Learning in a changing world
Beyond Integration, into infusion                     • The ‘computer’ lab is less relevant, less                       in...
Shifting the habit of lifetime = behaviour changeOutcome Based Learning Instructionist (Tolman, 1932)content --- task-rule...
Shifting the habit of lifetime = behaviour changeOutcome Based Learning Instructionist (Tolman, 1932)content --- task-rule...
Where to digital-kids go to learn?                                         Teacher                                  Text B...
The flipped classroom                       Which elements can be                        put online, which are             ...
How many characters do you recognise?
How many characters do you recognise?
The five freedoms in digital culture.            School                          Life             Work                     ...
Teachers as learners• Did you learn better when you worked  together or when you studied alone?• Did you find that reciting...
What drives good enquiry projects?• Ownership. The enquiry is driven by the students following teacher prompt.• Creativity...
1:1 Means mobility and rich media in society                   • Wireless broadband subscriptions in 2010 -               ...
Open space means less controlled space• A classroom with neat rows desks embodies pedagogies or "tacit curricula"  of disc...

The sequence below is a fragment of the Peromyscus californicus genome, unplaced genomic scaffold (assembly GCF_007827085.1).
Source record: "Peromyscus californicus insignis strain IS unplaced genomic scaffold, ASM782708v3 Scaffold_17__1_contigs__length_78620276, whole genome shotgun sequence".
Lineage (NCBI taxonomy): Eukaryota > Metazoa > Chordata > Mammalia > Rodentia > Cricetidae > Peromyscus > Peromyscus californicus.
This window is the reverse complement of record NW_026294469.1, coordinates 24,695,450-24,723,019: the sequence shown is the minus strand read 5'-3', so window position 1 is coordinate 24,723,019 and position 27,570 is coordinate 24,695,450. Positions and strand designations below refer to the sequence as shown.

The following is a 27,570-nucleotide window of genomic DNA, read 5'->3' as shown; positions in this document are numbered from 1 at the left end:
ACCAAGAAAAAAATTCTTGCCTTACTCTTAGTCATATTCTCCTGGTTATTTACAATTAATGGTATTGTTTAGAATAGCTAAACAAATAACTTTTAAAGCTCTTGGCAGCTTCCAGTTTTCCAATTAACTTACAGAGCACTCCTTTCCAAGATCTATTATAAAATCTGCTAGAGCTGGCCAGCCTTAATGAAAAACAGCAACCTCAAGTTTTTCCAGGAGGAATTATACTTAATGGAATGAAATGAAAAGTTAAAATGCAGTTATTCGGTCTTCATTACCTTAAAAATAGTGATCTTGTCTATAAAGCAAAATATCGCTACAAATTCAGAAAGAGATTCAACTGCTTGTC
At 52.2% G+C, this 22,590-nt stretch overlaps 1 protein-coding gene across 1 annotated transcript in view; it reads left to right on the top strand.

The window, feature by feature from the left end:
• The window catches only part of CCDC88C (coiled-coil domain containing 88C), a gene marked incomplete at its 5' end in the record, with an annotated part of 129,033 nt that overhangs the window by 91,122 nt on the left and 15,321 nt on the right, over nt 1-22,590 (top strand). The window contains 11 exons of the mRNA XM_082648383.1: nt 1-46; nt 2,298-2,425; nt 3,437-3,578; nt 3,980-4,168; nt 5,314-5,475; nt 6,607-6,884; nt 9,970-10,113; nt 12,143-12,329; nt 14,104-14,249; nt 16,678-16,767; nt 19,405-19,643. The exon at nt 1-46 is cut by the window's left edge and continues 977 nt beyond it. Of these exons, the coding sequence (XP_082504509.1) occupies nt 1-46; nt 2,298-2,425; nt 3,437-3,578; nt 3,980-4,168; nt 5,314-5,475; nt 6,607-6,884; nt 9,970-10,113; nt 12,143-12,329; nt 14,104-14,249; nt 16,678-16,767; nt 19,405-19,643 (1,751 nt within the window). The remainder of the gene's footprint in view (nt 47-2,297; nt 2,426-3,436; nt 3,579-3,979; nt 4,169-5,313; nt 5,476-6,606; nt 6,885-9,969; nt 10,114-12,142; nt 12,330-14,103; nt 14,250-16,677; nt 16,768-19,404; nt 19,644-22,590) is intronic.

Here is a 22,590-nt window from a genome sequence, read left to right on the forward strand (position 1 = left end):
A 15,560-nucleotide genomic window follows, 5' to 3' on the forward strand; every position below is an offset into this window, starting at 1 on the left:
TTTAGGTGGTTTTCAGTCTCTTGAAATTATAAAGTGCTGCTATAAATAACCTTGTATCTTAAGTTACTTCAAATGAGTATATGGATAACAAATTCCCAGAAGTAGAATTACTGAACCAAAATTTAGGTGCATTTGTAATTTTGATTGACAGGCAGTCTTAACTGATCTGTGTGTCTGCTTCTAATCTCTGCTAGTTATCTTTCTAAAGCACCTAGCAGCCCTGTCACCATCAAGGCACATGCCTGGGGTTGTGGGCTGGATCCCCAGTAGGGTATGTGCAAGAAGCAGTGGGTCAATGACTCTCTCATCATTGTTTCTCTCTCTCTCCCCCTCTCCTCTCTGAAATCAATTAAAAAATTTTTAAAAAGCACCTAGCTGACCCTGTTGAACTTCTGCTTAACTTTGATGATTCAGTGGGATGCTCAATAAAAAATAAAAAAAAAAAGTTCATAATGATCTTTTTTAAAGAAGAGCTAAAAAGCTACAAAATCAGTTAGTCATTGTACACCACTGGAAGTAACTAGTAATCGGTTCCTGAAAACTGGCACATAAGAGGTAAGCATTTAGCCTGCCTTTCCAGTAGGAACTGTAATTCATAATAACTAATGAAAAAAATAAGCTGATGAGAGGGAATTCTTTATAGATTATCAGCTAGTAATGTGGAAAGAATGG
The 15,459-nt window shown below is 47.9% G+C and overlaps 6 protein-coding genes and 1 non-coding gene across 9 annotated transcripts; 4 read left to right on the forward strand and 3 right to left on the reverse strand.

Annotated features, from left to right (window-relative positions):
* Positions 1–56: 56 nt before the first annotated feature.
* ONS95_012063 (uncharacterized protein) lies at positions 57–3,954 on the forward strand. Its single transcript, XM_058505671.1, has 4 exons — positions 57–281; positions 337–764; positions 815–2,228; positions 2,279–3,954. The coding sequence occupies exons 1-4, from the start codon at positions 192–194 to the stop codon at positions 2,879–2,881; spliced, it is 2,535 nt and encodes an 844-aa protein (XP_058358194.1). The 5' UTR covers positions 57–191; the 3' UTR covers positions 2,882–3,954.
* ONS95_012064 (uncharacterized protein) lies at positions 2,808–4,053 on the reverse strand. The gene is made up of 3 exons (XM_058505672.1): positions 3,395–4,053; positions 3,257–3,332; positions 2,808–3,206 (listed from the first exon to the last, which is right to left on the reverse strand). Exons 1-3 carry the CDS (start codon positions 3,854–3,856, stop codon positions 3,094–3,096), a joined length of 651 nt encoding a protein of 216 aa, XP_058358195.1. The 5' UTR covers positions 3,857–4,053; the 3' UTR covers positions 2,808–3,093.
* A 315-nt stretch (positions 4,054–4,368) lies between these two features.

The challenges• Thinking about space as ‘place’ not classroom, where students can be highly  collaborative and autonomous....
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Flipping Classrooms, Spaces and Methods

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A supporting slidedeck to support discussion on social, cultural and pedagogical imperatives for adopting enquirey, mobility and differentiation in Senior High School

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  • Flipping Classrooms, Spaces and Methods

    1. 1. Learning in a changing world
    2. 2. Beyond Integration, into infusion • The ‘computer’ lab is less relevant, less interesting, less viable than even 5 years ago. 1:1, mobile and ‘always’ on access. • The key issues in eLearning: Access, motivation, experience. There is a gap between how students ‘know’ technology and teachers ‘know-how’ on using it to teach them effectively. • The is no agreed definition of ‘digital literacy’ as technology changes so fast and used differently by different ages and cultures for vastly different purposes.
    3. 3. Shifting the habit of lifetime = behaviour changeOutcome Based Learning Instructionist (Tolman, 1932)content --- task-rules --- task activity --- outcome Student as consumer, focus on content, throughput, quality of student on exit yet we talk more about pedagogy/technology change.
    4. 4. Shifting the habit of lifetime = behaviour changeOutcome Based Learning Instructionist (Tolman, 1932)content --- task-rules --- task activity --- outcome Student as consumer, focus on content, throughput, quality of student on exitProject Based Learning Revelatory (Bruner, 1973) enquiry --- discovery --- experience --- product students as explorer, team worker, focus on discovery yet we talk more about pedagogy/technology change.
    5. 5. Where to digital-kids go to learn? Teacher Text Book/Websites Online Video Video Tutorials Facebook/Forums Social Media and GamingKids spend 17.5hrs online per week.